I had hoped that venting about it to me would be the end of it, but she couldn't seem to let it go. "Women are supposed to wear makeup!" she informed me. She felt she needed to prove that to everyone else. She sent around a link to a court case where a casino bartender was fired for refusing to wear makeup. I though for sure it would be struck down by the courts, but an appeals court upheld it. "See!" she said, distorting the content of the article, "Women can get fired for not wearing makeup. So, it clearly is a requirement."

Nobody was particularly impressed by the article. It certainly didn't prove anything beyond that the court felt the bar's dress code was not discriminatory. It's a stretch from that to say that all women, everywhere, are supposed to wear makeup. Further, her persistence on the matter made it fun for them to keep harping on the issue.

She couldn't understand where they were coming from and why they wouldn't just admit she was right. She pulled me aside for an impromptu opinion poll. She would make a good pollster. Or maybe a lawyer. The question was framed in such a way that it was obvious how I was supposed to answer. "Wouldn't you say that more than 90% of women wear makeup?" I didn't hesitate in my answer. "Nope. Probably over 50%, but no way 90." She was shocked. "How can you say that? Until I came to work here, every woman I knew wore makeup. Well, except for one, but she was a lesbian!" It didn't seem worth it to me to point out her prejudice or the fact that it was unlikely that she knew a representative sample of the population.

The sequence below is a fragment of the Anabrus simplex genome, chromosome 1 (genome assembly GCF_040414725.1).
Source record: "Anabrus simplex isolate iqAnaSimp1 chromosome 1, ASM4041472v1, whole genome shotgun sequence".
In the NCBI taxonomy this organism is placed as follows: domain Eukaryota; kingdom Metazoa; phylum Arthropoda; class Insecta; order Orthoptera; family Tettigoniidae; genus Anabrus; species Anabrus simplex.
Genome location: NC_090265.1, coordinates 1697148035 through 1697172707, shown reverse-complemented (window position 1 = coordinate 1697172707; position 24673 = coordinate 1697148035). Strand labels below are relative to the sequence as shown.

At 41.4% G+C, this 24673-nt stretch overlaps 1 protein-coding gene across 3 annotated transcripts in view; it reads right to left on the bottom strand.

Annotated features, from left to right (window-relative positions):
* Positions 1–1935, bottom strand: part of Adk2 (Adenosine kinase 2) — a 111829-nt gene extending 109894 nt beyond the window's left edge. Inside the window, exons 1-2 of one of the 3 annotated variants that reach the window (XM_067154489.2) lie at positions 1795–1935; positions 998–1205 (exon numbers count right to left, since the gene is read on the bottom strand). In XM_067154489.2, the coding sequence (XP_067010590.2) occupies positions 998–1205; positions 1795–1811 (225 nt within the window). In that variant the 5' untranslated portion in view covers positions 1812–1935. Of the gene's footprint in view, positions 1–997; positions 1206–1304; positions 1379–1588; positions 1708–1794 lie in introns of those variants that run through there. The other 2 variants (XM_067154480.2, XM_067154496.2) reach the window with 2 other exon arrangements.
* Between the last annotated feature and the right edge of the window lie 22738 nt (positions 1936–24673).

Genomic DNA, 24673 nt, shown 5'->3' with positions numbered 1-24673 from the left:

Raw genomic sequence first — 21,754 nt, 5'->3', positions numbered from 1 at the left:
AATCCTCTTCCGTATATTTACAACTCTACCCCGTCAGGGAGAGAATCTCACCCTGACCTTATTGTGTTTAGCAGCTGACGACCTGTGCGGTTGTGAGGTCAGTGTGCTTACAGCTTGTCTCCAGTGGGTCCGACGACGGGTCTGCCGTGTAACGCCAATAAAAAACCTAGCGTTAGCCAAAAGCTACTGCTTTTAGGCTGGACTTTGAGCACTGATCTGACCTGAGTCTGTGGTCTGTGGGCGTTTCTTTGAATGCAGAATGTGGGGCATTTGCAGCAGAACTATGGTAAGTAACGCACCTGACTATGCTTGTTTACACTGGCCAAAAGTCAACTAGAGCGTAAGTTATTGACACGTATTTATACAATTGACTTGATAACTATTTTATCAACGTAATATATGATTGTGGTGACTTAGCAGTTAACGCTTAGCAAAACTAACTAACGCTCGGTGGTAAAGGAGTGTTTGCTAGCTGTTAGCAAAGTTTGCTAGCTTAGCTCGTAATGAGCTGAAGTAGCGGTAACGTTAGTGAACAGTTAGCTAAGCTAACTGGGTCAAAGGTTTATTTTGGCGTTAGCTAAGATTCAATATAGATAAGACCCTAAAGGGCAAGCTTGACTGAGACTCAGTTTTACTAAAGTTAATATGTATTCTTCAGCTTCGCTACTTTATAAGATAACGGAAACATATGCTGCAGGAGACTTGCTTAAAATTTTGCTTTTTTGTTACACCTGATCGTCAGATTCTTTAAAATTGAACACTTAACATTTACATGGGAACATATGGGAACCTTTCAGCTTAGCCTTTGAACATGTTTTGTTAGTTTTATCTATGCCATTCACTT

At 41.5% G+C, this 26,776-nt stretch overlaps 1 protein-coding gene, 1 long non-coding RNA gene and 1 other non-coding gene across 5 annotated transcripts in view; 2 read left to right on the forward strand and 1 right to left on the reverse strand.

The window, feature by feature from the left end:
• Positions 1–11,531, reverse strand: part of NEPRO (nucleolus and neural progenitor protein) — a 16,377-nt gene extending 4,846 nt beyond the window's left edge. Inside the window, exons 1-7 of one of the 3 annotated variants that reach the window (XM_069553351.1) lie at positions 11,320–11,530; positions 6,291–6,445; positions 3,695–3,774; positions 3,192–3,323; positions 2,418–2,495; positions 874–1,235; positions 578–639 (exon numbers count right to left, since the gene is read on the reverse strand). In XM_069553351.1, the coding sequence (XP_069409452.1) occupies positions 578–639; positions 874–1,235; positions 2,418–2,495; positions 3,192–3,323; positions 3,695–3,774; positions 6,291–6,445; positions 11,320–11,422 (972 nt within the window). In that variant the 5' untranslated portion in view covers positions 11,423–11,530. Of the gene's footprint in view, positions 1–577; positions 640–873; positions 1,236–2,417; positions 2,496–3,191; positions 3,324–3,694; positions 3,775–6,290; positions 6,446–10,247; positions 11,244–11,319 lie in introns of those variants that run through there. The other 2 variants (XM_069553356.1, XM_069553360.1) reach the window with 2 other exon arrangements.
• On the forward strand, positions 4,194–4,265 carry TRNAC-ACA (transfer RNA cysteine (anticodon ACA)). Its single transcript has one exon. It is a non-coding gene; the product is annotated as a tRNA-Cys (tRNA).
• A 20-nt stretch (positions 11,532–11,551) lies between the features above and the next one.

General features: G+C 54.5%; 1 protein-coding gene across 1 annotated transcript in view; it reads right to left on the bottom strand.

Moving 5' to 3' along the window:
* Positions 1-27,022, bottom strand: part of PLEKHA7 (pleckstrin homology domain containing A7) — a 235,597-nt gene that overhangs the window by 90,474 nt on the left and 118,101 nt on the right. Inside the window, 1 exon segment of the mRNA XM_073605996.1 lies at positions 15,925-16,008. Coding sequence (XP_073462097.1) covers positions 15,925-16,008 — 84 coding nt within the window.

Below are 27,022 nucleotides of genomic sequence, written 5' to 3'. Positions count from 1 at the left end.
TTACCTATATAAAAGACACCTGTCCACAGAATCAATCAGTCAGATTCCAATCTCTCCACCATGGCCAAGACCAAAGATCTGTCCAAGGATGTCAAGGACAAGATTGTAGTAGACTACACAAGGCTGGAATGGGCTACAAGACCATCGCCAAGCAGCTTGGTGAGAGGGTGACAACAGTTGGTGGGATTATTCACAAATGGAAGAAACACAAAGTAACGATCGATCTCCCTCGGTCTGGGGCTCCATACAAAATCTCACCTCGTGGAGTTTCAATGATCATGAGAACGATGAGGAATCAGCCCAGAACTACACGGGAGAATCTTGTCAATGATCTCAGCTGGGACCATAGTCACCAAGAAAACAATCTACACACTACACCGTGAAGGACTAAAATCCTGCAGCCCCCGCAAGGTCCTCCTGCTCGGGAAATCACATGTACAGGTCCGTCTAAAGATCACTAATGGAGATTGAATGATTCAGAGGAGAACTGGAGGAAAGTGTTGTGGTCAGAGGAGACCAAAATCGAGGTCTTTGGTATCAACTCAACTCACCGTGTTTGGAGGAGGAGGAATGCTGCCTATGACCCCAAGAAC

"Well, most of the women I know don't don't wear makeup." She was stunned. "How can that be? Look at all the women when you go to that mall. They all have makeup on." This time, I did call her on it. "Women you encounter in the mall are not an accurate representation of the population." She was unconvinced. "Sure they are. Everyone goes to the mall." "Not really. There are many people who avoid malls for a variety of reasons. People who hate the crass commercialism of malls for example." She considered this for a moment but couldn't let go of her point of view. Wearing makeup makes women beatiful. "I talked to my male friends from Texas and I asked them if they thought women should wear makeup. They all said yes. One of them said he wouldn't look at a woman who didn't wear it." The problem everyone here was suffering from was that they were Californians. "They have only one standard of beauty out here, theirs. They need to learn that different parts of the country have different standards."

At this point I gave up and started nodding. There were plenty of responses to her point. Why should you expect them to respect your view of beauty when clearly you don't respect theirs? Are you really trying to tell me that Hollywood has the same standard of beauty as, say, Berkeley? What does it say about a man who expects women to alter their appearance to please them? What does it say about a woman who buys into that system? By that point, I realized that I was going to get nowhere and I had plenty of work to do. We wrapped up with her suggesting I poll my friends. So, in a separate post, I will have the first ever BriWise poll!